Businesses Made in Nippon

Aiya: Innovation and Tradition Bring Matcha to the World

Economy Culture

The city of Nishio in Aichi Prefecture is Japan’s foremost producer of matcha, the finest of all Japanese green teas. We visit the region’s top producer to hear about how quality and safety have helped it bring matcha to a new range of consumers around the world.

The Craft that Goes into a Matchless Cup of Matcha

Blessed with a mild climate, the city of Nishio in Aichi Prefecture is famous as Japan’s major producer of the finely powdered green tea known as matcha. Used in the traditional tea ceremony, matcha is generally regarded as the pinnacle of Japanese teas, offering a rich and subtle range of deep, sweet flavors. And the matcha grown in the rich, fertile soil of the Yahagi River valley is the finest of all. Aiya Co., Ltd. has been producing and selling tea here for more than 120 years. Recently, the company has expanded far beyond its traditional market, brining the fine bouquet and flavors of matcha tea to new audiences around the world.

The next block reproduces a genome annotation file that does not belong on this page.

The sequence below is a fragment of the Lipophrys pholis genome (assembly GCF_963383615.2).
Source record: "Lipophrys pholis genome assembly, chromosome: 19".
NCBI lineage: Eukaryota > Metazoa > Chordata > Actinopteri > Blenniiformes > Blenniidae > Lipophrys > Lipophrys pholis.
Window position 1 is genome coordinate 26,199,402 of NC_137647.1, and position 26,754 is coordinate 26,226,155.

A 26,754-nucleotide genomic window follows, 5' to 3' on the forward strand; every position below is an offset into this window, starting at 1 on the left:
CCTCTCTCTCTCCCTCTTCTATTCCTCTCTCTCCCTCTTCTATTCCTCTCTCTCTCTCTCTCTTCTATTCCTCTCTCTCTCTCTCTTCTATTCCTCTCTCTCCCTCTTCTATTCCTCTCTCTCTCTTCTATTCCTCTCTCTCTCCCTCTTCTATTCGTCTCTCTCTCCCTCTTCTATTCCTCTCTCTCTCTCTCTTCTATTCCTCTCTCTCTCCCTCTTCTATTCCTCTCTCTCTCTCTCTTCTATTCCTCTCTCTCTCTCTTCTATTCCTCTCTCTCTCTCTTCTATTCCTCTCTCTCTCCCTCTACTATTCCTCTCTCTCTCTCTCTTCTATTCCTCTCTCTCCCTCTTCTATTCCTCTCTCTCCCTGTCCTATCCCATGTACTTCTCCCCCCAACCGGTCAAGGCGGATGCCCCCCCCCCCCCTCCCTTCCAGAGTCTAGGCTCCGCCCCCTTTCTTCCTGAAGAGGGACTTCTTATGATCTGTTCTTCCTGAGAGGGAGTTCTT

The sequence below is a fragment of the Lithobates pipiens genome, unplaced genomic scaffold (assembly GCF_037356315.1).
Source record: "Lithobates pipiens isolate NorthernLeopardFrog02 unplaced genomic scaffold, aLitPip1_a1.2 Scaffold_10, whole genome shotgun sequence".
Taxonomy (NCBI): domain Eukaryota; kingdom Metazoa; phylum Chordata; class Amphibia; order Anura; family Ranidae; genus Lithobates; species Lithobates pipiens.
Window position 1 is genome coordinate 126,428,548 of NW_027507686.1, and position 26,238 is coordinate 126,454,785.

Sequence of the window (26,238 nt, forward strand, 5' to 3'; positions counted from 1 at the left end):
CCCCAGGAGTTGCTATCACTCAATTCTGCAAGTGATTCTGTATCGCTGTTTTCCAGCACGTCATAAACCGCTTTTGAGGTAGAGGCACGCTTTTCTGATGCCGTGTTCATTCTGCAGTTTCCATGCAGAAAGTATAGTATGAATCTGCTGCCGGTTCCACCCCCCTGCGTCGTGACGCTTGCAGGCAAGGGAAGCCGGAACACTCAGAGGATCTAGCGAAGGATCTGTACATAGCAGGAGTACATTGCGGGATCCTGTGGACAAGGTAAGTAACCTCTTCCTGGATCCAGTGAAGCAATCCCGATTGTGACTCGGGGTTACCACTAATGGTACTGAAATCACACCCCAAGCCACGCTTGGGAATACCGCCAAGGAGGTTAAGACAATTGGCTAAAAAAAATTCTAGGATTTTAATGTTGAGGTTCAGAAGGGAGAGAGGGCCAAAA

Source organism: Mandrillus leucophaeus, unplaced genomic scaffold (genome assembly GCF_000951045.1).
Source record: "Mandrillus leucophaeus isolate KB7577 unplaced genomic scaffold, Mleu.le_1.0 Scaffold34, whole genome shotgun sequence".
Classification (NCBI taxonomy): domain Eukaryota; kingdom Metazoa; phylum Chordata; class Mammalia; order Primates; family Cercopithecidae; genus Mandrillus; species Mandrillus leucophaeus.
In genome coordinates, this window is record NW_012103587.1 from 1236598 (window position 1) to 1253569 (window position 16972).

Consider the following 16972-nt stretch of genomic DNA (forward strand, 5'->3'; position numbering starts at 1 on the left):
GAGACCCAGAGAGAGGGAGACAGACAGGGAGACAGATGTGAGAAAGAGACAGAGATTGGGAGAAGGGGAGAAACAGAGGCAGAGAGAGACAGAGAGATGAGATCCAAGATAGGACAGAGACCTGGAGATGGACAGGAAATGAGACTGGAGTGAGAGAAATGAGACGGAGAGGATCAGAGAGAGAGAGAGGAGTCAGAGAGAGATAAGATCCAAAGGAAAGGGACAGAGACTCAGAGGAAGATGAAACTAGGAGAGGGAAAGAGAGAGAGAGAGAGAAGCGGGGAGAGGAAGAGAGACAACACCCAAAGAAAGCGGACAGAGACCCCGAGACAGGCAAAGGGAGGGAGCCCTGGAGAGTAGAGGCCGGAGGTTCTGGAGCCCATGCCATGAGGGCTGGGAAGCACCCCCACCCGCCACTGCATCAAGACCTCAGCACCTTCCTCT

What are the qualities that have enabled Aiya to take a product as distinctively Japanese as matcha tea and transform it into a new global standard?

“There are three key elements to the matcha experience: color, flavor, and aroma,” says Aiya’s president, Sugita Yoshio. “To bring out these elements to their best advantage, the finest leaves are selected from the bush and ground into a fine powder using a special stone hand mill. This produces a fine powder with particles that are just micro-millimeters in size. This takes time—a single mill can produce only around 40 grams of powder an hour. But we insist on quality. Keeping the mills running smoothly is highly skilled work. There are perhaps ten people in the whole of Japan who have the necessary skills to perform upkeep on these mills. And five of them work for us.”

Only traditionally trained craftsmen have the skills necessary to maintain the hand mills used to grind the leaves.

Just as important as quality is safety. With concerns over food safety high among the public, consumers have strict standards when it comes to the use of chemical pesticides and contamination during the production process.

“If there are bacteria in the air, we have to be very stringent about sterilizing everything with heat. But this spoils the quality of the leaves. For this reason we keep the matcha in what we call the ‘clean room,’ a sterilized environment where humidity and temperature are kept at a constant level. We have excellent standards of sanitation throughout our factory area, too, to make sure that there is no contamination during the production process.”